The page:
On December 3, Congress passed a new highway and transit bill allocating $305 billion over the next five years. Part of the funding, allegedly $35.8 billion, will be taken from the Federal Reserve’s capital account. Further details on the maneuvering between the Senate and House versions, and Fed objections, are here, here, and here. Under the final compromise bill, about 8 percent of the Fed’s $35.8 billion contribution will involve a diversion of dividends from commercial banks, but the remainder is just a silly and deceptive gimmick for covering future federal expenditures. Both the banks and the Fed failed in their last-minute efforts to curtail these provisions during the debate over the omnibus spending bill that Congress passed last week.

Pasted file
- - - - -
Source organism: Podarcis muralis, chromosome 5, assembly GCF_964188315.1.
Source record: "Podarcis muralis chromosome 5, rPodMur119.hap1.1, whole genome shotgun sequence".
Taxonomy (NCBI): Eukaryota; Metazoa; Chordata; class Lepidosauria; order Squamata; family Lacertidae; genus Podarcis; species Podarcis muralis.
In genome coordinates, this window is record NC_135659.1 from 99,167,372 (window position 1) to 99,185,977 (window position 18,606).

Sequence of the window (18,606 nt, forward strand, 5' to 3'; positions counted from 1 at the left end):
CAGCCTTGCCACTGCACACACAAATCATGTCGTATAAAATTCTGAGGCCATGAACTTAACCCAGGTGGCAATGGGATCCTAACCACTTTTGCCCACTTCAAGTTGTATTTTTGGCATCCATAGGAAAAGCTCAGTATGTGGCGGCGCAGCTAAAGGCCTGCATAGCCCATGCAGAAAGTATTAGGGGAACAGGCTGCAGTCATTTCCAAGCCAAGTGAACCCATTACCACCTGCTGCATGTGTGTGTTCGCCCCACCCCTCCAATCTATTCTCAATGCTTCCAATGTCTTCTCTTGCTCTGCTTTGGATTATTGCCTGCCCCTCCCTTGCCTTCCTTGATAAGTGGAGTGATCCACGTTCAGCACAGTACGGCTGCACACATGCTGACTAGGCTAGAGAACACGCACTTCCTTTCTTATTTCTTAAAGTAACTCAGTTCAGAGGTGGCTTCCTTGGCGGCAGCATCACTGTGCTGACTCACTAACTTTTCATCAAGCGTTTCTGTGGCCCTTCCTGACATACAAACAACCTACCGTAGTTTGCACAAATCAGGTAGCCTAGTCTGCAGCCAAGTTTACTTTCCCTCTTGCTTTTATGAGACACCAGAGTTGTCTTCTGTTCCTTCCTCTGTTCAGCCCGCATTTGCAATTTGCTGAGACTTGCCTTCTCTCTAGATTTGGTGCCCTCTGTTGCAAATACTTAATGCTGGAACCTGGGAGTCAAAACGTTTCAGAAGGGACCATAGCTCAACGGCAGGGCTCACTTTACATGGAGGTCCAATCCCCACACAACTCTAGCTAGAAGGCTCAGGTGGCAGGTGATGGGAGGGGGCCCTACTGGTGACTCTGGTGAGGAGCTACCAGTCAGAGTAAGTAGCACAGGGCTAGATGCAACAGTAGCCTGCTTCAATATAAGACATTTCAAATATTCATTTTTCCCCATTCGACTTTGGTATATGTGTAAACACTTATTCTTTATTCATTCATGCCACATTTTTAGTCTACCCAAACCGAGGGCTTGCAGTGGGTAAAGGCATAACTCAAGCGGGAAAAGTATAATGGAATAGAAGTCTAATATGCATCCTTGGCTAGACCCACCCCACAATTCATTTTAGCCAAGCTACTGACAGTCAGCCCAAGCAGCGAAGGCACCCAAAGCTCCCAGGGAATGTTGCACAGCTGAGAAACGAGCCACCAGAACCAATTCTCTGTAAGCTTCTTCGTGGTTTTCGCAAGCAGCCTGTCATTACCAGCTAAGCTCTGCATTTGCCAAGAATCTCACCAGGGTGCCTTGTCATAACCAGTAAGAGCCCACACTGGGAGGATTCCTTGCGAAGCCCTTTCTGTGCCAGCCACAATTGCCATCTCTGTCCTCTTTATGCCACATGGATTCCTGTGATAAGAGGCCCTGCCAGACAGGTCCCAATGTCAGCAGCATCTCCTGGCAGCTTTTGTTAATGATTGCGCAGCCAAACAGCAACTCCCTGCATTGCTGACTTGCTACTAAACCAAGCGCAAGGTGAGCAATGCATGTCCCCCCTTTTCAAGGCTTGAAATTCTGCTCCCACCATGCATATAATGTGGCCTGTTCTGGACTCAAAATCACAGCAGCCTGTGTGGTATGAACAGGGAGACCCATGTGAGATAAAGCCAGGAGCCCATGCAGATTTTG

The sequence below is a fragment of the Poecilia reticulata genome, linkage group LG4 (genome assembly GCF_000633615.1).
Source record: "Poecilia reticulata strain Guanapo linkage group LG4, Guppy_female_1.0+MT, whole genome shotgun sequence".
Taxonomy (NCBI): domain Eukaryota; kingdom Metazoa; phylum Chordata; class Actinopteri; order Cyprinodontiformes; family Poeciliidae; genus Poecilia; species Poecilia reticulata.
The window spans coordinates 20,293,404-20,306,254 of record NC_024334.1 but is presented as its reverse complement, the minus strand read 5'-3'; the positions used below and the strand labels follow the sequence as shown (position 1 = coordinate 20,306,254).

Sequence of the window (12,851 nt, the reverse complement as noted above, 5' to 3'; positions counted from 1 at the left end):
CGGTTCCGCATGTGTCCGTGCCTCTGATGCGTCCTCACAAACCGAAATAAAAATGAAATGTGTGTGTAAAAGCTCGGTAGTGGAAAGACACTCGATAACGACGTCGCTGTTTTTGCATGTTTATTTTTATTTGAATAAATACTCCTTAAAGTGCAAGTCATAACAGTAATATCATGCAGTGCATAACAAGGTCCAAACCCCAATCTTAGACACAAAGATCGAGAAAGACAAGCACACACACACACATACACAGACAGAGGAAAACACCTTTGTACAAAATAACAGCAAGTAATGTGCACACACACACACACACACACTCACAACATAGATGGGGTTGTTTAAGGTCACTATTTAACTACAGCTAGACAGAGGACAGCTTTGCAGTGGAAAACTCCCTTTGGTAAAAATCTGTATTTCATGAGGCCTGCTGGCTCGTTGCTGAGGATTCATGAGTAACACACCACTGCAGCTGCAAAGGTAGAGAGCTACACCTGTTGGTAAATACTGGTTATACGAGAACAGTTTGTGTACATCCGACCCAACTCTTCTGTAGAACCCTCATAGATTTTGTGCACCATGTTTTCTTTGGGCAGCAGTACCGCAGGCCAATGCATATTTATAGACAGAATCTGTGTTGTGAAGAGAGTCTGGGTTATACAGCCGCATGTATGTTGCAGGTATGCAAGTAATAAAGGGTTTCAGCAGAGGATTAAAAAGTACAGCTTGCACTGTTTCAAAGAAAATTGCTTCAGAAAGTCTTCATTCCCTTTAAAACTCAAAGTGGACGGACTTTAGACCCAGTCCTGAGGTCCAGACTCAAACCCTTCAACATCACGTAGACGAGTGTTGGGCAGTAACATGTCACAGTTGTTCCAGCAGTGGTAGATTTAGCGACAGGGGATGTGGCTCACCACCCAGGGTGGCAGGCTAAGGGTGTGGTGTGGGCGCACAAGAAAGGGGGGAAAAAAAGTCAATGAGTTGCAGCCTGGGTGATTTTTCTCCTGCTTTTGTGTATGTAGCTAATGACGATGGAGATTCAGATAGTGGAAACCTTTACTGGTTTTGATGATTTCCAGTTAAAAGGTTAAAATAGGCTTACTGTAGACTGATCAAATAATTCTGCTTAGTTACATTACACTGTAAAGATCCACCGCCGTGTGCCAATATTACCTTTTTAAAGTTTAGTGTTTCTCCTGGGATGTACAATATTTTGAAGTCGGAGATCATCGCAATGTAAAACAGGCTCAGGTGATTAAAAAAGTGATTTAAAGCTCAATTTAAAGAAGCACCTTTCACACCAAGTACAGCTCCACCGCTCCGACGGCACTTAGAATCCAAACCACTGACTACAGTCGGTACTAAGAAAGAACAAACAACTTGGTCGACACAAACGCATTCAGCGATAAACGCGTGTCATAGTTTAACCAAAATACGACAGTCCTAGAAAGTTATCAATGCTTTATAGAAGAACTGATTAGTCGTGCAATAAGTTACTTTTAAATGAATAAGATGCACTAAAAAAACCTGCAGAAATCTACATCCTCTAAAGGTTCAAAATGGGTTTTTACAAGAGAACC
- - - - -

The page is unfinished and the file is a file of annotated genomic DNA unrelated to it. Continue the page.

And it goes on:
To appreciate exactly what these provisions will do, we need to examine more closely the nature of the Fed’s capital account. The Fed is only nominally owned by its member banks, which comprise all nationally chartered banks and eligible state-chartered banks that choose to join. Member banks are required to hold an amount equal to 6 percent of their own capital and surplus in the “shares” of their respective district Federal Reserve Banks. Half of this amount is paid in; the other half is subject to call by the Fed’s Board of Governors. As member banks increase or decrease in size, their holdings must be adjusted accordingly. Obviously these “shares” are not like ordinary shares. They cannot be bought or sold on a secondary market, nor are they in any sense residual claims to the Fed’s earnings.